EW Online tells you how it scores

By Craig Seymour
Updated February 14, 2000 at 05:00 AM EST
Courtesy MTV Networks


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What’s MTV’s highest rated Monday through Friday show among 12- to 34-year-olds? Sorry Backstreet fans, it’s not that daily dose of Carson Daly on ”TRL,” but rather the steamy late-night sex-fest ”Undressed,” which starts its second season — aptly enough — on Valentine’s Day (11:00 p.m.).

As fans know, each 30 minute episode of ”Undressed” consists of three separate vignettes, dealing with teens and twentysomethings (i.e., MTV’s demo) in a romantic relationship or sexual situation. Unlike a typical soap, there’s no back story and very little setup.

That said, here’s what you need to know to prepare for the show’s second-season premiere:

The Formula According to MTV’s head of original programming, John Miller, is ”fast-paced… not too heavy-handed… conflict in every scene… tongue-in-cheek.”

Setting ”Any town, any dorm, any apartment,” says Miller. Or at least any town, dorm, or apartment where people get inexplicably handcuffed to beds or receive oral-sex lessons using an assortment of fruit.

Cast A no-name bunch of WB network look-alikes who you needn’t grow attached to — the characters generally last for only one plotline, which runs from three to five episodes. Still, some are used more than others, like the first season’s dueling blond good girl/bad girl sisters. ”We spun a bunch of other story lines from those two,” acknowledges Miller.

Sample Dialogue ”It was your unit that got us into this mess”

First Season Stats 30 episodes; 103 speaking parts; 23 story lines; 9 sets.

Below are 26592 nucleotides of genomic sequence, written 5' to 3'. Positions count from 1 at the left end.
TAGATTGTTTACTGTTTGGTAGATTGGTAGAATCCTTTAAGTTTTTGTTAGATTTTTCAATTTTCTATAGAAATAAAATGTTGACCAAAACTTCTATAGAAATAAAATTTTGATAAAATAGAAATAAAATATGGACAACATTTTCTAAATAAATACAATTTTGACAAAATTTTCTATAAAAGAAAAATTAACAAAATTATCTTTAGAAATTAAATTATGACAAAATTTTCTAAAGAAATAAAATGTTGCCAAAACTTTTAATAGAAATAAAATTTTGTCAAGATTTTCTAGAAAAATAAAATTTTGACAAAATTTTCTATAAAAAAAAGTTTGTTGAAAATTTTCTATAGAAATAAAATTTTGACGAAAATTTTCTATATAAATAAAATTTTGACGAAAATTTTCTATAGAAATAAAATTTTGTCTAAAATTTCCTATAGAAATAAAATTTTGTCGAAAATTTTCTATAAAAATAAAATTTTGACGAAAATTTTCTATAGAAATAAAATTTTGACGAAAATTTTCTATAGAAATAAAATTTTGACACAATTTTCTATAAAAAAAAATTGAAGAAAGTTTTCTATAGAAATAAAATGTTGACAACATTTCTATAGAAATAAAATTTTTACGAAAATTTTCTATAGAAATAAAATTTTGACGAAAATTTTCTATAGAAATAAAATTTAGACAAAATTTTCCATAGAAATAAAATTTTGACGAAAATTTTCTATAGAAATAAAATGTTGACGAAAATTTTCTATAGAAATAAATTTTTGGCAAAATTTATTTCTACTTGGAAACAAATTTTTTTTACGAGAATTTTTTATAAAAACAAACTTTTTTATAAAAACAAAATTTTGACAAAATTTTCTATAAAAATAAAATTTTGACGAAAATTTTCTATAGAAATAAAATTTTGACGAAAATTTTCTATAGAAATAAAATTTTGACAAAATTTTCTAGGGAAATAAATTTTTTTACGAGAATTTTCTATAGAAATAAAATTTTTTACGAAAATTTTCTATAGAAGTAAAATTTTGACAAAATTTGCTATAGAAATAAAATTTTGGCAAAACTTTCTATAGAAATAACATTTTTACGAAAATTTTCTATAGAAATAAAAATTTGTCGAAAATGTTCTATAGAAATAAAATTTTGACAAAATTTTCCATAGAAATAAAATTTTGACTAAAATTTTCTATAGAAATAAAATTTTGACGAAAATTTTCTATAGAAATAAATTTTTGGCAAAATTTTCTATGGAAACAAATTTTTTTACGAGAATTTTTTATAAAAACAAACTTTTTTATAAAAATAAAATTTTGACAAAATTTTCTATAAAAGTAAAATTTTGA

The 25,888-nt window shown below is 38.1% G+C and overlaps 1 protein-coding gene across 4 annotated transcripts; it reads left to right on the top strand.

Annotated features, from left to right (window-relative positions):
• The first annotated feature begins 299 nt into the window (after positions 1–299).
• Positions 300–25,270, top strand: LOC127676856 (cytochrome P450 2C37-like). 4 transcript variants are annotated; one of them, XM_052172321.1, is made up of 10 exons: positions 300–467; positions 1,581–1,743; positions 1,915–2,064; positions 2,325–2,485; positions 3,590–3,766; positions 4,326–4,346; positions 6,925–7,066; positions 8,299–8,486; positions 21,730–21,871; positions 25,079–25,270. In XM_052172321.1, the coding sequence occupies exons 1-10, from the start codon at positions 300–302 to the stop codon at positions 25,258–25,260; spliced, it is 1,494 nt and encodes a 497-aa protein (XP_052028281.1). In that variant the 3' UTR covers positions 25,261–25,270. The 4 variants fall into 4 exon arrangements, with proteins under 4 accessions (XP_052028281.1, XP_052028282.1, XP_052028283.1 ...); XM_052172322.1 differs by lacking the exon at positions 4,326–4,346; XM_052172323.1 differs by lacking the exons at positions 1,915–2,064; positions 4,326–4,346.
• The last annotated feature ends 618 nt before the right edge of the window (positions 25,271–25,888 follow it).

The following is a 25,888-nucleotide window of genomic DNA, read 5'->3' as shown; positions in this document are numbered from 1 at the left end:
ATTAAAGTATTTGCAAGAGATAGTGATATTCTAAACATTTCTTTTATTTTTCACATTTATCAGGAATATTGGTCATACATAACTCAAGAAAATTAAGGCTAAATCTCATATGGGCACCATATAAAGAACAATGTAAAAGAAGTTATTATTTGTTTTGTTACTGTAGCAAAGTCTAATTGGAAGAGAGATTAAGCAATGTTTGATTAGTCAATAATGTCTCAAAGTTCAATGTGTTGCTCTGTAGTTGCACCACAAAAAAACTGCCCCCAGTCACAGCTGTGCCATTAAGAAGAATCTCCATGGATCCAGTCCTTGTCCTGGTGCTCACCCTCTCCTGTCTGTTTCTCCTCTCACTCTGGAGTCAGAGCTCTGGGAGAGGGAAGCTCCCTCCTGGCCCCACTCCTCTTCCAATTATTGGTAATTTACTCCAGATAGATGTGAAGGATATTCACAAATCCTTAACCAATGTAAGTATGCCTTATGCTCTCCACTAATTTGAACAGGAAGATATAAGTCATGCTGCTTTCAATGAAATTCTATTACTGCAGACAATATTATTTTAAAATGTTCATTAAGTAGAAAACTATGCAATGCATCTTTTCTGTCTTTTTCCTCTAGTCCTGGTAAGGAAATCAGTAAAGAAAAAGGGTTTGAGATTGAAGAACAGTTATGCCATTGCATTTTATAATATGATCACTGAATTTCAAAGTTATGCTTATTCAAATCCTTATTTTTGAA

Second Season Premiere Stats Number of times a girl takes off her shirt: 4.5; number of times a guy wears women’s clothing: 2; number of times a guy grabs his package and you hear (and almost see) said guy relieving himself: 1

Who Knew? That this light-hearted romp is exec produced by Roland Joffé, the Oscar-nominated director of ”The Killing Fields.”

The Queer Quotient The first season — which featured an ”intervention” where some gay friends confront a similarly inclined pal about his stash of straight porn — earned an Outstanding TV Drama nomination from the Gay and Lesbian Alliance Against Defamation. GLAAD’s Entertainment Media Director, Scott Seomin, says the show deserved the nod for its refreshingly different take on gay life, ”We don’t see a teen struggling to come out [as on most shows] — it’s already been done.”

Sister Act 2: Never one to buck a ratings-grabbing trend, MTV introduces a new set of sisters in the premiere: twins, one straight, one lesbian. They trade identities to take a statistics test but soon find themselves on dates with the others’ partner. Let the switch-hitting begin!

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